Annie Dillard once asked a friend, a happy painter, how he first came to his craft. He answered, “I liked the smell of the paint.”
My answer to that question would be similar: I first came to the craft of writing because I love sentences. It was just that simple.
But in another way, it wasn’t simple at all. Making the jump from liking sentences to “being” a writer was a big one because it required . . . well . . . writing.
I started with short pieces — parables and fables that dealt with simple spiritual truths. They became a collection of three dozen or so that I titled The Road Parables. One of these is called “The Thieving Particulars.” It deals with idea that the enemy of our very best is usually not the worst, but the merely good. Anyway, it’s written in a kind of hillbilly vernacular, which was a lot of fun to write in. So fun, in fact, that I decided to use it in my first novel, Raising Ebeneezer. Imagine Tolkien raised in the Blue Ridge Mountains.
And then, around 2010, I started having conversations with my boys about survival. I remember talks around the highly un-technological wood stove in our family room and how it could keep us warm in the winter and provide heat for cooking no matter what happened to the electricity or the water or the gas. Yes!… and what if all of it, one day, just simply quit working? What if…? So began Catastropolis.
In the planning stages, I had envisioned an adventure story for post-adolescent boys. It ended up becoming much more than that. Yes, I had my characters struggle to survive, but they also had to wrestle with things like community and government, family and marriage, the rule of law and crime in a fallen world. They needed to re-learn how things are built, not just houses and gardens, but society too.
The themes were big enough, I thought, that I could develop them further, into at least another volume. So Blood Bound picks up two generations after the initial events, the pandemic, of Catastropolis. We find the characters in a more hopeful world, a simpler world in some ways, a freer world in just about every way. There are no states, per se. The primary government entity are individual families gathered around God’s word.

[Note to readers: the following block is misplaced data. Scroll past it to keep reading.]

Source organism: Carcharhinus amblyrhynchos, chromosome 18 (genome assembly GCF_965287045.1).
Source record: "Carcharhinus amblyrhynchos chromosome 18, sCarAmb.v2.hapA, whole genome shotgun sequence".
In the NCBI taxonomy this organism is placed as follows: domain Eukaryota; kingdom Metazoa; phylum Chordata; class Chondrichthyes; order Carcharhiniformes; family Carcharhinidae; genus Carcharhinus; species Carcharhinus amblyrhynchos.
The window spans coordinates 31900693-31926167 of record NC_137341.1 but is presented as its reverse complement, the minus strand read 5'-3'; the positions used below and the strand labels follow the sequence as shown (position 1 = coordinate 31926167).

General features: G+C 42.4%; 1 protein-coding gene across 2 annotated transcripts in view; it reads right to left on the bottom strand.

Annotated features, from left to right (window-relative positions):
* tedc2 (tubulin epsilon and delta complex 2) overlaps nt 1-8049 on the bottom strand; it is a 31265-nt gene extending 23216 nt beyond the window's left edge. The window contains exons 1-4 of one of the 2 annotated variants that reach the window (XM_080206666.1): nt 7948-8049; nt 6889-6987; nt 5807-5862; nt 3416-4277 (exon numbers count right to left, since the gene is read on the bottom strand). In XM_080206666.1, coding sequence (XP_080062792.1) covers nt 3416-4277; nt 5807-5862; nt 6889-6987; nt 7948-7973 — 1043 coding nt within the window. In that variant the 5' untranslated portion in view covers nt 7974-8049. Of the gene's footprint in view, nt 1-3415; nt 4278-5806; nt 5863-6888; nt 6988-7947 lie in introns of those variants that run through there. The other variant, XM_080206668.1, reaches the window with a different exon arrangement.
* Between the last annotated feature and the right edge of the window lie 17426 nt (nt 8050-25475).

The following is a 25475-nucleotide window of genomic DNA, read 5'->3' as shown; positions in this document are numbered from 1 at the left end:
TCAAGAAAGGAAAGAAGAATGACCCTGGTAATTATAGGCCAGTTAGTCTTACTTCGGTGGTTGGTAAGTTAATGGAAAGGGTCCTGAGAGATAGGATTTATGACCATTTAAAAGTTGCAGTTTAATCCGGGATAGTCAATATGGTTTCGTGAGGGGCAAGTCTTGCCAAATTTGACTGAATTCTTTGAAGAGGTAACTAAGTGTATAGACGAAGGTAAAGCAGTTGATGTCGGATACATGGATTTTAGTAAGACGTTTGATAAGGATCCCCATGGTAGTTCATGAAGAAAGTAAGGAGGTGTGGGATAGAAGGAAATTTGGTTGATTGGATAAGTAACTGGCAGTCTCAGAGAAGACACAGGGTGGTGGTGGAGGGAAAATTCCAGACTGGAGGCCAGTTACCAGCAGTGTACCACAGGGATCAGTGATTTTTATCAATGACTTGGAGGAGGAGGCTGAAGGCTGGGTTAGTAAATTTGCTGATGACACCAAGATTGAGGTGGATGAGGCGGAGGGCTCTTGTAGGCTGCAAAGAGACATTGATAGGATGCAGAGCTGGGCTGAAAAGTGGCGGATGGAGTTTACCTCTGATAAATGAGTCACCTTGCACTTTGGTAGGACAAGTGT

And so the themes in Blood Bound, and the questions that have to be answered do not involve the grand issues of law and society that Josiah and Liam and Jack faced in Catastropolis. The big questions in Blood Bound are met and answered by the individual.
Whereas Catastropolis is a story of peoples. Blood Bound is a story of souls.
I do have a third volume in the works, but it’s very early, and the works so far are very unreliable. I never know what’s going to stick and what’s already on its way out.
I know. This is the ABOUT ME page and I’m writing only about my writing. Here’s the rest:
My wife’s name is Heidi. We’ve been married for 24 years. Smartest thing I ever did. We have six kids. They’re all currently living here in the house, though two are on the verge of flight. Scary. We have a happy, noisy house. It is both a terrible and a wonderful place in which to write.
I teach high-school English in a little town about 30 minutes from me. I’ve been in the same room, had the same desk even, for 18 years now. It’s good work. Teenagers keep me . . . something. . .
Young? I’d like to think that.
Quick on my feet? I have to be that, though I’m not sure I’m getting better at it.
Humble? Yes. They keep me humble. As I get slower, shorter, wrinklier, they are moving the other way, and the gap between us widens. Humbling, yes.
So that’s me. If you’ve read this far, thank you.
Now buy a book.